Shamrock V Sailing Yacht Model Boat

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Discover the timeless allure of owning a piece of yachting history with the Shamrock V Sailing Yacht Model Boat. This exquisitely crafted J Class classic captures the elegance and sophistication of the 1930's with its luxurious wooden build. Display it in your home or office as a stunning and unique decor piece.

This exquisite model boat, meticulously handcrafted and intricately detailed, is carefully crafted using historical photographs, drawings, and original plans. Made with the finest materials including western red cedar, rosewood, and mahogany, it is built to scale using the plank-on-frame construction method, reminiscent of the craftsmanship of actual ships.

The sails are hand stitched and rigged intricately from the masthead to the beautiful wooden deck. One can locate the wooden cabin and companionway around the middle of the deck and the metal steering wheel can be seen right above the rudder. Between the cabins is a miniature handmade wooden lifeboat. The stitched sail and intricate rigging complete the definition of a true sailing boat.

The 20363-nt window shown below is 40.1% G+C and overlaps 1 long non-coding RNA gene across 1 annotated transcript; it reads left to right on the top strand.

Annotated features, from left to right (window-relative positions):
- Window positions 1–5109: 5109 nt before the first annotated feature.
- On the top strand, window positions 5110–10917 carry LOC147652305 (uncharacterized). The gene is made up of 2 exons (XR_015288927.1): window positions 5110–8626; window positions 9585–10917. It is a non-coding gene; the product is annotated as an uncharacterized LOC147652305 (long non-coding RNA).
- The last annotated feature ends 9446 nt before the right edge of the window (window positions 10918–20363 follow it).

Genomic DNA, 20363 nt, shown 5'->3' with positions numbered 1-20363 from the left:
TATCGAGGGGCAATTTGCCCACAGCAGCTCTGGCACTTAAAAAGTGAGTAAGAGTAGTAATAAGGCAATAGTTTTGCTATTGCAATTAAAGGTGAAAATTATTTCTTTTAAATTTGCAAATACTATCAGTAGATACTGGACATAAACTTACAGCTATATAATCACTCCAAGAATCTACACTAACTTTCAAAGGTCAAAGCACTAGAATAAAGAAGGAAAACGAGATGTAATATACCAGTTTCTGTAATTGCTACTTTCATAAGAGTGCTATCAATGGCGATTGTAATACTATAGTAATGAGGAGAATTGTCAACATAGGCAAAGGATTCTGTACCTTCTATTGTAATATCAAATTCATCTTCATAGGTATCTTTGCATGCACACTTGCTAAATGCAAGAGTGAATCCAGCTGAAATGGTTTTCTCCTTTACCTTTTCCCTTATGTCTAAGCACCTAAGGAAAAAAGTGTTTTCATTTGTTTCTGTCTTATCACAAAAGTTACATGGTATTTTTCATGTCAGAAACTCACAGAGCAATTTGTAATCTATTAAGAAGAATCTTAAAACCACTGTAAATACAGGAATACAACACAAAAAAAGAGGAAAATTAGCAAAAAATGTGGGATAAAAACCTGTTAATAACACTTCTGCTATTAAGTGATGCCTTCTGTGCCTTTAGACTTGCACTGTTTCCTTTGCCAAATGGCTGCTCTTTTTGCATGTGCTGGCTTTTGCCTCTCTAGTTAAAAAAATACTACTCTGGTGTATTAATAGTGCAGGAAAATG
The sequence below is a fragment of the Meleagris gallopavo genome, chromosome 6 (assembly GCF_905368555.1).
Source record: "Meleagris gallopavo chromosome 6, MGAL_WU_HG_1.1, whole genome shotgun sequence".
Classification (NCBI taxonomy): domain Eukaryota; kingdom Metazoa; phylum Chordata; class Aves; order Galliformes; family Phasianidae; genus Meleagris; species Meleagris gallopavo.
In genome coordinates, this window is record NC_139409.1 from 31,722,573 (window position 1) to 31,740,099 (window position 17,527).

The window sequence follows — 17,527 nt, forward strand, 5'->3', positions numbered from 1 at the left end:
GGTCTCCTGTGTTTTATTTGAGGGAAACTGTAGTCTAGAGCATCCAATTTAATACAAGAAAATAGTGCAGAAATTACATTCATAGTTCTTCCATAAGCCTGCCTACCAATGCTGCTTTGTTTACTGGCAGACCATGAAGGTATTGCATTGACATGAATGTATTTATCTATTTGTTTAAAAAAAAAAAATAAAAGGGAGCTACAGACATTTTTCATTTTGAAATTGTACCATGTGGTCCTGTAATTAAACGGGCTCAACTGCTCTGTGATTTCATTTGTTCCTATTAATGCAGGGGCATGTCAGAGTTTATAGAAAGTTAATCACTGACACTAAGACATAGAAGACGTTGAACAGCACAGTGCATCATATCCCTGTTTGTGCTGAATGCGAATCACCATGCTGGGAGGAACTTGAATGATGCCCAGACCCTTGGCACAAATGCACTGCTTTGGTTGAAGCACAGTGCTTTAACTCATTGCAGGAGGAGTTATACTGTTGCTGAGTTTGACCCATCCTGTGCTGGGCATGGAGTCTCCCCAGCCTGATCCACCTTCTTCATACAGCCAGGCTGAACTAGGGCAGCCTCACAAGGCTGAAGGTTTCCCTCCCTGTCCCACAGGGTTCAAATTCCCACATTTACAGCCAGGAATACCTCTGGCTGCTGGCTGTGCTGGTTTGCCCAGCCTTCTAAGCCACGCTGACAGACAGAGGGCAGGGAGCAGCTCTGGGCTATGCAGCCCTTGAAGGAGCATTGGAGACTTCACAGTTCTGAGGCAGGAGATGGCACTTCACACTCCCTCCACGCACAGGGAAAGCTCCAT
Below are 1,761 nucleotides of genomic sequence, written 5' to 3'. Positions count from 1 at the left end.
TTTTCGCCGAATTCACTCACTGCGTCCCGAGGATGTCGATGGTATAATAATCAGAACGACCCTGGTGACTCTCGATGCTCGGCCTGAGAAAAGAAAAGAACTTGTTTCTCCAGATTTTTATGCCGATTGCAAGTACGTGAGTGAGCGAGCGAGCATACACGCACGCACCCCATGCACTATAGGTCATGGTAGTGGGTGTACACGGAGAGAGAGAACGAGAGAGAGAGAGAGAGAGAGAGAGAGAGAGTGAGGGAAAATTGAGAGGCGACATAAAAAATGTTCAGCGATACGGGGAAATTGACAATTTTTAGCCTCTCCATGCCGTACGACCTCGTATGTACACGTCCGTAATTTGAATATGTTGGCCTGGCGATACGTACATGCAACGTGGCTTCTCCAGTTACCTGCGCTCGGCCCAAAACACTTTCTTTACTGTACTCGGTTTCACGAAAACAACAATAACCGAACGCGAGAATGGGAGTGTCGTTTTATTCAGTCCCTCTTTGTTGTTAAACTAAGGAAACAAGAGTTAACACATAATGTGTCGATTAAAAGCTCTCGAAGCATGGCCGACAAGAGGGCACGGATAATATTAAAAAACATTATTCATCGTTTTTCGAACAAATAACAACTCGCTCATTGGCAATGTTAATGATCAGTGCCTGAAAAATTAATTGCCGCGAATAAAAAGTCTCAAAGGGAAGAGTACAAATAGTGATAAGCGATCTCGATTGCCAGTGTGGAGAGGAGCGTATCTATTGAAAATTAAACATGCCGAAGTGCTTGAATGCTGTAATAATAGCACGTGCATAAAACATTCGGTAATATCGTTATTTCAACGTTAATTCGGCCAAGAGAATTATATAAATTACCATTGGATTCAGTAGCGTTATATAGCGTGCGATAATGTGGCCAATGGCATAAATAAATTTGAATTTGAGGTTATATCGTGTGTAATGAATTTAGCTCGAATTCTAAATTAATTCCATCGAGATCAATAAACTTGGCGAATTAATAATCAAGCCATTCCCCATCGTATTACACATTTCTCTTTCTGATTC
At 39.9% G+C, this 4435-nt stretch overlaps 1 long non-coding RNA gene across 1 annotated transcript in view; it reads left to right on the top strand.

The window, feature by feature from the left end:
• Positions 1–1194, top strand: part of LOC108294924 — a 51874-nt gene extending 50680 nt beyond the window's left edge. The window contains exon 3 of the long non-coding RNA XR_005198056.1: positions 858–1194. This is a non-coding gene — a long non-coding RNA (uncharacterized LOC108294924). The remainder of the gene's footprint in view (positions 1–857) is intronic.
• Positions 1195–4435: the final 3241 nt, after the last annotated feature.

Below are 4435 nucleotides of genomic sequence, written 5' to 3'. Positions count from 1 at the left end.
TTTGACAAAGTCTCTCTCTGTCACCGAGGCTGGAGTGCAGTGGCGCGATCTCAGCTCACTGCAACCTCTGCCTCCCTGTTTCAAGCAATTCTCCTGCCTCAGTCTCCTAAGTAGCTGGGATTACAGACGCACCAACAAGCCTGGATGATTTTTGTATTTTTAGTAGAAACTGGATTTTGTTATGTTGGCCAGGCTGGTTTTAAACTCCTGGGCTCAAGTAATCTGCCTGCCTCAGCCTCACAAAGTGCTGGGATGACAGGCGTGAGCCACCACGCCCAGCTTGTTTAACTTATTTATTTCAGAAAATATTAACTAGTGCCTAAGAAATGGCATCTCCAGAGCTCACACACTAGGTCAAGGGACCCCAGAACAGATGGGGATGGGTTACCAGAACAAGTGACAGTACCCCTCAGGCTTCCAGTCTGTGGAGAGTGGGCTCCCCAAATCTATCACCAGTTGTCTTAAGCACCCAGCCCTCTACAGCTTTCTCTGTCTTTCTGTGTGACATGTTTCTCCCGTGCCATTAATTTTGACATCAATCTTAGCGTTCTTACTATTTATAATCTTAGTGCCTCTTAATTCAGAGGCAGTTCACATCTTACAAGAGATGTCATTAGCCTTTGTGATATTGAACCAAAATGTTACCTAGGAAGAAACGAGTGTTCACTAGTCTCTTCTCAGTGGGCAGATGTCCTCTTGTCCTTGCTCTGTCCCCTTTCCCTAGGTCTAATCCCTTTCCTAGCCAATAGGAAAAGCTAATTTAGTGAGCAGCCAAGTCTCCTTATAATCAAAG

The model is secured tightly on a solid wood base with a brass nameplate with the mast and sails folded down for safer shipping. Light assembly needed.

Dimensions: 32" length x 6" wide x 38" tall

A little history:

Shamrock was a racing yacht built in 1898 that was the unsuccessful Irish challenger for the 10th Americas Cup in 1899 against the United States defender, Columbia. Shamrock was designed by third-generation Scottish boatbuilder, William Fife III, and built in 1898 by J. Thorneycroft & Co., at Church Wharf, Chiswick, for owner Sir Thomas Lipton of the Royal Ulster Yacht Club. She was skippered by Captain Archibald "Archie" Hogarth. She sailed to New York for the Americas Cup race in the summer of 1899. The Cup defender Columbia beat Shamrock in all three races. She returned to Britain in the autumn of 1899 and was subsequently refitted by Lipton and used as a "trial horse" to test the later challengers, Shamrock II, Shamrock III, and Shamrock IV.

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